Winging it with the Good Stuff

I like food that is naturally beautiful and that has a bit of history behind it. From the tender care of seeds, to sprouting seedlings and full maturity, from its harvest and directly into the kitchen with the clumps of moist Earth still clinging to the roots—can food get any yummier than this? So it was a disappointing Saturday when I wasn’t feeling up to par for a farmer’s market trek due to my ailing body. On a typical Saturday morning after savoring my coffee and after my nest is consumed with its tantalizing aroma, it is usually off to the market. Sometimes just me or sometimes all fledglings in the nest and papa bear are off for the adventure. What inspires me in the kitchen is the meaning and story of the farmers behind their precious prizes they so lovingly and laboriously grow day in and day out. Only at the market can you discover this and I will always be a passionate fighter to save the integrity and purity of wholesome foods. Just as I once was where my children are, so will they be where I am now. How can I instill the essence of wholesomeness in them so that farming on soil and not in labs will prevail when they do reach the point where I am now. In Orange County decisions to eat out are limited to a few farm-to-table restaurants where I know where the food is from and how it is grown or raised. The concept in places like France especially in the countryside is still prevalent because people are intimately in touch with their food. It would not be such a conundrum in the states if we demanded more Ferme Auberge-like establishments and made it a point to stop buying from industrial farms with items (I cannot even call them food) not only packed with toxins but have been struggling in abused environments. Grains are beyond the point of no return, but can we still save our fruits, vegetables and fish from Frankenstein’s greedy hands? We can with our wallets! Enjoy your feast in your nest with whatever you discover at the market today.
IMG_5460IMG_5510 Since I rested all weekend in bed, my fresh edible stock was limited so the rest of the weekday was intense each evening we entered our nest. “What’s for dinner?” Instantly, I was transfixed by the watchful collective eyes of my very own chopped judges. After some intermittent sleep and some sipping of vital liquids, I watched Chopped the all-star marathon over the past weekend. Even while feeling under the weather the excitement of food related reality shows like Chopped could make my stomach rumble and inspire me to be an artist in the kitchen. It wasn’t until I watched so many back to back episodes that I realized my weekday evenings can be like an episode of Chopped. Even though I may have one less judge to cook for, my boys put me under pressure with, “What are you making? Why are you putting that in it? I’m not eating that!”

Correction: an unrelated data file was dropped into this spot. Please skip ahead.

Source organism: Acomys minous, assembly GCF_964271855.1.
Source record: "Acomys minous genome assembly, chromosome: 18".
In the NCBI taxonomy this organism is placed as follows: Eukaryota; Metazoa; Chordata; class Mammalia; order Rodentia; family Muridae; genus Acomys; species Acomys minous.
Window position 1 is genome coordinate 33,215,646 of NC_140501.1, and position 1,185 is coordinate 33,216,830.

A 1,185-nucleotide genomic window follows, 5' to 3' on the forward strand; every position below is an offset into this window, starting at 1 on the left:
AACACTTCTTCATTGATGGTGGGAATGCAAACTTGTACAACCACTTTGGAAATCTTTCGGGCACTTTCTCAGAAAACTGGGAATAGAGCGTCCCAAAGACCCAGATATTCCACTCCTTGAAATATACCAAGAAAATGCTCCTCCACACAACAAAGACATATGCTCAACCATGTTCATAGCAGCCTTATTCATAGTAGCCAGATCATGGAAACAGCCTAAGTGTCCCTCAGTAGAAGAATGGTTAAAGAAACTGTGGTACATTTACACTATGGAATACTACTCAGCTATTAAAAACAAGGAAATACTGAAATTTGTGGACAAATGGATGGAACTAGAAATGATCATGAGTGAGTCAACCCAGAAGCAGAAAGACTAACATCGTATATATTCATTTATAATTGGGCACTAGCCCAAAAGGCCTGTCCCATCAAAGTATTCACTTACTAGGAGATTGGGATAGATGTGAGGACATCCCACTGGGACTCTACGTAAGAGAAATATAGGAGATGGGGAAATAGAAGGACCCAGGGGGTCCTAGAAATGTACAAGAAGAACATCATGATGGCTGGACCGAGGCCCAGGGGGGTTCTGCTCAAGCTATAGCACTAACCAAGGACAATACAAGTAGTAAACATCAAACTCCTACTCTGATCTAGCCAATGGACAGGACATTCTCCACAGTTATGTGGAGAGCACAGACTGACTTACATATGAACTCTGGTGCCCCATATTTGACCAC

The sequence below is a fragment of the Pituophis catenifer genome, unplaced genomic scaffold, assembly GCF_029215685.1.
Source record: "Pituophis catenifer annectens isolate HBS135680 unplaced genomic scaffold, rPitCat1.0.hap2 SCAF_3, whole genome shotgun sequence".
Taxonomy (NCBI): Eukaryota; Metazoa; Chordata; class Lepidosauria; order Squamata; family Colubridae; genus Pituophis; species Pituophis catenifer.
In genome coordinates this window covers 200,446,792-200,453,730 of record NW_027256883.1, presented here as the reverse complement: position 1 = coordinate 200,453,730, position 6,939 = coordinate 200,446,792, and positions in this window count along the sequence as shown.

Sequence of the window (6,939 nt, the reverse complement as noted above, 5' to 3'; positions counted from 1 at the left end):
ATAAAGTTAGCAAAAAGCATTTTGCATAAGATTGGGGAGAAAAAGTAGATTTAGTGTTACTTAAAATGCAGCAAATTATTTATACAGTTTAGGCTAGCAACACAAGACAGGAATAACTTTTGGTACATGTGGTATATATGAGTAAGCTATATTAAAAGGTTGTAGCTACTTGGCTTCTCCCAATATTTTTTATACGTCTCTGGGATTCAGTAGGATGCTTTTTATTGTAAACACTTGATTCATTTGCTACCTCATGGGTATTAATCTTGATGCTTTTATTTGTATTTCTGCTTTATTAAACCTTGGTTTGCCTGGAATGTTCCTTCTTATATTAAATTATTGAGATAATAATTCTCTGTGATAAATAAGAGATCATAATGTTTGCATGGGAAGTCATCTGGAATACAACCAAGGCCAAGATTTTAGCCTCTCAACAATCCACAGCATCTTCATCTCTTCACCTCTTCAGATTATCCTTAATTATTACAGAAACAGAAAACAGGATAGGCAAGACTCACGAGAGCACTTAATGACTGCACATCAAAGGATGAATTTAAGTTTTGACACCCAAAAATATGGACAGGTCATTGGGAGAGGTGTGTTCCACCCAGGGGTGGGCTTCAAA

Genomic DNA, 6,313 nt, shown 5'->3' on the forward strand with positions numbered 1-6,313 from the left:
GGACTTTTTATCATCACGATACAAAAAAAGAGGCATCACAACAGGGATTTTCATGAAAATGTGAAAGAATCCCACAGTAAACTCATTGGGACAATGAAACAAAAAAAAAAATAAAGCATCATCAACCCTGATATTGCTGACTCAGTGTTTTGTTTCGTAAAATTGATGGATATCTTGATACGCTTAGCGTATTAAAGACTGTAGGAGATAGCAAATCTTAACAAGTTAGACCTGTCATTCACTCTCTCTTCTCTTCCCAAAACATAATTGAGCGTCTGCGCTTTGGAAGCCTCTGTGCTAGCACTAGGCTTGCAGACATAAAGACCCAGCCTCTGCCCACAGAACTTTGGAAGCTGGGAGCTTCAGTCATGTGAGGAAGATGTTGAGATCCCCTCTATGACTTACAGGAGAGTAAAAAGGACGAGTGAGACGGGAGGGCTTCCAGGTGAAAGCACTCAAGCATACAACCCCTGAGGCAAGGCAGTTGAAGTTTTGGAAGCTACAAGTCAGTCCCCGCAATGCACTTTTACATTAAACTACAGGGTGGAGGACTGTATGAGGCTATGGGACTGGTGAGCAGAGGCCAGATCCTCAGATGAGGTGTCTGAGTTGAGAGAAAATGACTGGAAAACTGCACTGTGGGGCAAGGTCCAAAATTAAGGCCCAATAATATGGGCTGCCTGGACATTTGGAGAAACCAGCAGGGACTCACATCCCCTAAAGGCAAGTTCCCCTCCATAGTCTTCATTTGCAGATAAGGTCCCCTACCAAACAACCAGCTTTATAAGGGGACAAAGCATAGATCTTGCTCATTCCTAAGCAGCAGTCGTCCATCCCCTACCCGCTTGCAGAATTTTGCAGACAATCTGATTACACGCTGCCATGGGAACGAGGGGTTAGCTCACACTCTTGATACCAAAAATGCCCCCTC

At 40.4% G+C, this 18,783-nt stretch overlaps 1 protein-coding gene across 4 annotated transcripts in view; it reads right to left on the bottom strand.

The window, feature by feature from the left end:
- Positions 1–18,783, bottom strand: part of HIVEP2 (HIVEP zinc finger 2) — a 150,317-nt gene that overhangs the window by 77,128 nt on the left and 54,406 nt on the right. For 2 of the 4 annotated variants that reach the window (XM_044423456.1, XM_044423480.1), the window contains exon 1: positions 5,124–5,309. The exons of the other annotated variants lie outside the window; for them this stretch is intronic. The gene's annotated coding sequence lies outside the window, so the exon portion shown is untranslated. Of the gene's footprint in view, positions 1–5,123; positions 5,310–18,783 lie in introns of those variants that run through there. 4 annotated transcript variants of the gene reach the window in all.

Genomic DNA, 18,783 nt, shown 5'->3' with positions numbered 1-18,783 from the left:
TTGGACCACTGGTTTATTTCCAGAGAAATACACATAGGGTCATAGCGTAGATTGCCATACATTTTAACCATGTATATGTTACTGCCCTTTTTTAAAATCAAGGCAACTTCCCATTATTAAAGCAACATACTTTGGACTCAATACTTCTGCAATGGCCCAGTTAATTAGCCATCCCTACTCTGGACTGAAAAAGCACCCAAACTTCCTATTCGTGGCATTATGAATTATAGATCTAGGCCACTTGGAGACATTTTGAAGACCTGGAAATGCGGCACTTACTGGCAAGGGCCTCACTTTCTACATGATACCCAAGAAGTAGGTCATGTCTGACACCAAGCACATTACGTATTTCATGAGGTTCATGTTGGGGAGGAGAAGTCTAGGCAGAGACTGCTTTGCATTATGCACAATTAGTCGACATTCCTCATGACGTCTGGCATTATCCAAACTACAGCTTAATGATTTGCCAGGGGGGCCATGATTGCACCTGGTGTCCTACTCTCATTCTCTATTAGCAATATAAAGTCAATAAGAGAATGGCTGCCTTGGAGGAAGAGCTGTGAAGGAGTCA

Granted I do not have the harrowing moment of opening up the basket to find canned haddock or pickle pig lip or cheese curls, but I did have to open a not-so-bountiful-as-usual-fridge this week because I missed the farmer’s market. I did have raw cashews soaking, one and half tomatoes, a couple cups of quinoa pasta, some wilted Swiss chard and some not so fresh garlic cloves and the white bulb of the leek. I heard the crankiness and exhaustion in my little judges’ voices and sent them right to the shower. That’s three minutes plus dry, moisturizing and dress time (another minute or two) and hopefully decompose while I get my first round out. Normally it’s an appetizer but in my severe situation, I started with the pasta sauce. I rarely make a red sauce during the weekday so I needed to think fast. Tomatoes and olive oil in the pan while I cleaned and cut garlic, leeks, parsley, cilantro…oh and thank goodness for the last teaspoon of raw honey! I blended all the ingredients and shook the blender as if I am dreadfully afraid that I will be the chef that will run out of time. I pour the blend back in the pan, add some red wine and a touch of balsamic let simmer five more minutes while the rest of the garlic, parsley, cilantro, chard and handful of cashews are tossed into another pan for sautéing. After five minutes both red sauce and chard are done. I put the red sauce to the side, and plate the chard adding salt, pepper, olive oil, a healthy squeeze of lemon and sprinkle some cheese. The water has boiled in another pot and I throw in the pasta. While I wait for it to become al dente, I make the cashew tahini hummus. In just about the same amount of time that it is blended to perfection the pasta is ready. I drain most of the water but put a tablespoon of it into the red sauce mix well and then pour over pasta and dress with cheese…voila dinner is served. The trick is not to make too much pasta or there is no room for the good stuff. My judges were begging me to finish with the chard and by finish I mean take a shot of it for my post. IMG_5444IMG_5529IMG_5557IMG_5537 They devoured the chard sauté and didn’t leave a morsel for me. I didn’t get chopped this week, let’s hope I am feeling just as inspired next weekday in my nest with my farmer’s market finds face-to-face with my maybe not so incorrigible judges. Judges know best—happy wholesome eating!